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Are you ready to explode?

The crooked park 

It was early afternoon and I was rushing into work for a meeting.  The hospital car park was almost at capacity and I drove around frantically, frustrated by the unwelcome delay.  At the last minute, I swung into a narrow space, leapt out of the car and bolted for the lifts. 

Feedback – friend or foe? 

Two hours later, I was back at the car.  A small piece of paper peeped out from the windscreen wipers.  My curiosity piqued, I plucked it from them and inspected the messy scrawl. I wished I hadn’t. Profanity screamed out of the grey-lead lettering. Words I rarely saw pierced my spirit like a knife. Evidently, someone had not appreciated the angle of my car. Glancing at its proximity to the thick white line, I could see why! In my rush, I had narrowed in on the left, making it almost impossible for any car beside me to exit in my absence. 

Explode or care? 

For a split second, I paused. Usually, bad language feels crushing. I tend to loathe the person delivering it, and feel prompted to defend the righteousness of ‘moral filters for the tongue’. Not today. A heavy sadness covered my soul. Instead of anger, I was surprised to feel compassion. Here was someone who, in anger, had taken the time to pour out that anger on a scrap of paper. It’s one thing to froth out words on impulse, but to write them requires a more deliberate – and reversible – effort. Clearly this person felt so frustrated, they could not contain their wrath.  

I reflected on the pressures in society in general at the time. The pandemic was in full swing. Melbourne, where I lived, had suffered more restrictions than most states. I was reminded that while the hospital was a workplace for me, for others it represented a place of pain, powerlessness and grief. Who knew what this man or woman was experiencing behind the scenes? I breathed a prayer for them, eased my Toyota out of the space, and drove home, sobered.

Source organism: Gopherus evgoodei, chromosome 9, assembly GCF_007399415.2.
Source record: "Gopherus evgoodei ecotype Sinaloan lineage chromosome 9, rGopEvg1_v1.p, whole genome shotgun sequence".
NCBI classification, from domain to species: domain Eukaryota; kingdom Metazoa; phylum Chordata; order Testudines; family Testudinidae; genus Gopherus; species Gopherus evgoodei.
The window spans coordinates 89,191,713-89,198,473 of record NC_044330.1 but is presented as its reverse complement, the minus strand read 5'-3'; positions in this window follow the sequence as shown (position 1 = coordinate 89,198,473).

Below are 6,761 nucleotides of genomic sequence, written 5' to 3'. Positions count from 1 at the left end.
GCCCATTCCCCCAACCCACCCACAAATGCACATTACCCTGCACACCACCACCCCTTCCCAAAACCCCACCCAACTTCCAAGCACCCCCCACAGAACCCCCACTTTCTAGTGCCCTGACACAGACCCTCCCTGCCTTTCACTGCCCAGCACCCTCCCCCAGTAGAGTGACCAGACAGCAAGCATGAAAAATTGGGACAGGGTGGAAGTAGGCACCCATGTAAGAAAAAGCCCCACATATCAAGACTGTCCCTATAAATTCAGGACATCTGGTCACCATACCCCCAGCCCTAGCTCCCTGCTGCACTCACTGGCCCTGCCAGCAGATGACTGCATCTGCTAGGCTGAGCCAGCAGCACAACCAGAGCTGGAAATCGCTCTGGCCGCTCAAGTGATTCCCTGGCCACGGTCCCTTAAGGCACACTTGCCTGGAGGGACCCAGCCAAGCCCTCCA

Power to respond well 

Why is it that sometimes peacemaking feels like climbing Everest, and other times it almost flows without thought? 

I was well rested and vibrant that day. I had started the morning with a ninety-minute swim, and my usual breakfast of oats, wheat bran, banana and milk fuelled me well. My children were healthy and, unlike so many, had thrived on the recent months of school over Zoom. The night before, I had spent time reading God’s Word. My mind was in tune with His priorities, his nature. By looking after my body and my soul – God’s temple (see 1 Corinthians 6:19, NLT), I had more in the tank for every-day conflict.   

Taking responsibility 

Significantly, I was also able to see, and own, ‘my part’. In Matthew 7, the author counsels, “…First get rid of the log in your own eye; then you will see well enough to deal with the speck in your friend’s eye” (Matthew 7:5, NLT). Connecting with God reminds me that I’m flawed, and that that’s OK. He reassures me that forgiveness is an essential part of relationship, and that his refining work in us continues until he returns (see Philippians 1:6).   

Equipped 

Do you have the tools for everyday conflict? Is God’s heart at the forefront of your thoughts? Are you taking care of his gift to you – your body and mind, regardless of the competing pressures that are a normal part of life? Be encouraged. His Word, and his Spirit, are there to serve you in these moments. 

And if you would like to go deeper into these concepts, PeaceWise offers courses all over Australia, both in person and online, to equip you to respond as Jesus would. 

This article is by Tammy Brinsmead. Tammy is a medical doctor and mother to three beautiful girls.  In her spare time she likes to curl up with a novel, make vegan pancakes or go roller-blading with the kids.  

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